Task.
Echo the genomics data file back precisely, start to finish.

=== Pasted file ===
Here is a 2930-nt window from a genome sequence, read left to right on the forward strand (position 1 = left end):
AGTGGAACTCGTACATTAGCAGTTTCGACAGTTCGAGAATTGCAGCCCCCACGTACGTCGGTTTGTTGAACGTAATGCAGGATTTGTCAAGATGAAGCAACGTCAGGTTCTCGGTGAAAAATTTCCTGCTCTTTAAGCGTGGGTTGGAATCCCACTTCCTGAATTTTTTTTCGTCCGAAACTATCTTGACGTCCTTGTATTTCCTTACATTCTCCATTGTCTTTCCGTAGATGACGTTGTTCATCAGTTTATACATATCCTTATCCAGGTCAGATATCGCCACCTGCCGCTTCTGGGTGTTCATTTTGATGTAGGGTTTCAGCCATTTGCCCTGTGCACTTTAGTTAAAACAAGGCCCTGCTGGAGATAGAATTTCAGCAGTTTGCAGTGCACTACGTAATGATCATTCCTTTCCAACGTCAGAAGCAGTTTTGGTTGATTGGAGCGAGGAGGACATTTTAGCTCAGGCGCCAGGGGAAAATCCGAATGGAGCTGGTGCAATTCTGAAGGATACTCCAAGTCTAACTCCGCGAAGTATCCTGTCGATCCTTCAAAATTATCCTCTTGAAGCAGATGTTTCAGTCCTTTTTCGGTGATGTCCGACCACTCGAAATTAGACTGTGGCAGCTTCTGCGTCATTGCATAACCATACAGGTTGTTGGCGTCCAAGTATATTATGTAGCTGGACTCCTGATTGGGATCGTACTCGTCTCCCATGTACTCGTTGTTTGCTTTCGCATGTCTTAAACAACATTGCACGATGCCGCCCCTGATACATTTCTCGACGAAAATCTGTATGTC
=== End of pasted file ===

Here is a 2930-nt window from a genome sequence, read left to right on the forward strand (position 1 = left end):
AGTGGAACTCGTACATTAGCAGTTTCGACAGTTCGAGAATTGCAGCCCCCACGTACGTCGGTTTGTTGAACGTAATGCAGGATTTGTCAAGATGAAGCAACGTCAGGTTCTCGGTGAAAAATTTCCTGCTCTTTAAGCGTGGGTTGGAATCCCACTTCCTGAATTTTTTTTCGTCCGAAACTATCTTGACGTCCTTGTATTTCCTTACATTCTCCATTGTCTTTCCGTAGATGACGTTGTTCATCAGTTTATACATATCCTTATCCAGGTCAGATATCGCCACCTGCCGCTTCTGGGTGTTCATTTTGATGTAGGGTTTCAGCCATTTGCCCTGTGCACTTTAGTTAAAACAAGGCCCTGCTGGAGATAGAATTTCAGCAGTTTGCAGTGCACTACGTAATGATCATTCCTTTCCAACGTCAGAAGCAGTTTTGGTTGATTGGAGCGAGGAGGACATTTTAGCTCAGGCGCCAGGGGAAAATCCGAATGGAGCTGGTGCAATTCTGAAGGATACTCCAAGTCTAACTCCGCGAAGTATCCTGTCGATCCTTCAAAATTATCCTCTTGAAGCAGATGTTTCAGTCCTTTTTCGGTGATGTCCGACCACTCGAAATTAGACTGTGGCAGCTTCTGCGTCATTGCATAACCATACAGGTTGTTGGCGTCCAAGTATATTATGTAGCTGGACTCCTGATTGGGATCGTACTCGTCTCCCATGTACTCGTTGTTTGCTTTCGCATGTCTTAAACAACATTGCACGATGCCGCCCCTGATACATTTCTCGACGAAAATCTGTATGTC